It will be obvious to many that £3,000 is not a lot of money for a big charity or major corporation. Conversely, for many very small organisations that may be more than they raise in a whole year.
It also stands to reason that what I’m about to tell you will almost certainly help anyone who follows it raise a lot more than £3.000, but more importantly it will help a lot of you raise ten times that amount.
What I’m going to outline for you in this post is exactly what I include in my paid course (How to Raise £3,000 in 30 Days). What you’re not getting are the support videos, the concise written instructions, the templates and the direct and personal feedback from myself, but for those who simply want to be pointed in the right direction this will be more than enough.
Stage 1: The Pre-Launch
That’s right! All clients who enrol on the programme are given an extensive starter module, to make sure you are absolutely ready to hit the ground running when you launch into Day 1 of your thirty days. A lot of it will be going over what for some of you will be routine things that you had in place long ago. For others it will be a chance to dot the I’s and cross the T’s and make sure you, your project and your organisation are “fit for funding.” You need to do the same.
This first pre-launch module is divided into five
1. Download and study my specially designed FREE infographic
An easy to use visual reminder of some of the key principles of fundraising as well as links to hundreds of sources of grant funding and other useful links.
2. Recruit and build your team
To be truly successful at fundraising, like many other things you need a good team. My specially and personally deigned Working Styles Questionnaire helps in analysing the different styles, qualities, strengths and even weaknesses that each of us may have and then maps that to the different parts of the fundraising cycle to determine where (and how) each of us might be most effective in the fundraising effort.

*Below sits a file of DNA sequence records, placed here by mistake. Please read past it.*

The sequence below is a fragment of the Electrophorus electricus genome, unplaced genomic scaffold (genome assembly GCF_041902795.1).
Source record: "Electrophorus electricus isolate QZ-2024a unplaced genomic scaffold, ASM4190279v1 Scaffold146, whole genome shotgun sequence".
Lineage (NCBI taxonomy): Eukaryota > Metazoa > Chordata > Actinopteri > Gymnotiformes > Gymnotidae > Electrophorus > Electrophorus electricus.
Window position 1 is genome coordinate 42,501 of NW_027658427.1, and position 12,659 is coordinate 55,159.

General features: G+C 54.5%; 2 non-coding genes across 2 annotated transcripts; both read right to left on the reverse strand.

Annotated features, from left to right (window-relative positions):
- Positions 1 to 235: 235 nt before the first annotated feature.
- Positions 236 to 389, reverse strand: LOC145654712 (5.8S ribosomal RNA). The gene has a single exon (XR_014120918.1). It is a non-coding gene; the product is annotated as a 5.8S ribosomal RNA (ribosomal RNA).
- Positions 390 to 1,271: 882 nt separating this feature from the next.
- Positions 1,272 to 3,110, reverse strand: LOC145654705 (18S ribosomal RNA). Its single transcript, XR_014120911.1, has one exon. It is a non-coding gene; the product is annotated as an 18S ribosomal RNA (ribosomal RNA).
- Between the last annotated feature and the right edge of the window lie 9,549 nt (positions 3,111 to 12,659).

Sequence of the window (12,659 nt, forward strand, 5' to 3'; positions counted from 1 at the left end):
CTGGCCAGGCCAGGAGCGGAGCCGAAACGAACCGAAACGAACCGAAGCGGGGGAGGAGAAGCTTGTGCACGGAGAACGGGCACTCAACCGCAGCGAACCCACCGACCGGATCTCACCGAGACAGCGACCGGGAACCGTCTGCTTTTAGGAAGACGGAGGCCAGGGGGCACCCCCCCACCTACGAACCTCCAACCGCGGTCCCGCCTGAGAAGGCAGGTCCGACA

3. Work on the case for support
Absolutely essential! This is where you define what you are trying to support, how that support will manifest and what you will spend the money on. We include a downloadable template to help you get this right.
If you don’t have the template then at least make sure you clarify who you want to support, the problem(s) being tackled, the methodology and methods you will use, the outcomes and exactly what the money will be spent on. Any reports or statistics to backup anything you say is certainly a must at this point.
4. Bring the corporate profile up to scratch
Can you be contacted via your own website, email, social media, telephone, postal service etc? Are bank accounts and other collection methods in place? Are you portraying the right public profile and image? Are you listed in the right place
5. Get ready to receive funds
This is where you make sure it’s easy for people to donate and easy to make sure the funds go to the right place. One recommendation would be to register with Paypal and create a DONATE button for your website. You have to make it absolutely clear that a donation is welcome, it is needed and most importantly that it will be put to very good use.
You will no doubt begin to see that getting prepared in this way will help you in all your fundraising including the submission of Great Grant Applications. Anyway, if you have followed the steps so far or you were already up to speed then you are now ready to implement the 30 day programme.
The Programme: 30 Days to Raise £3,000 (or a lot more)
By now you are beginning to see that this programme revolves around three things, namely
- A Donor Campaign
- A Crowdfunding Campaign
- Multiple Fundraising Events
It would be too much to give the daily breakdown and all the templates that come as part of the paid course. However, what I will do here is give you the essentials that can get you up and running and bringing the money into your project or organisation. So let’s take the three steps one by one.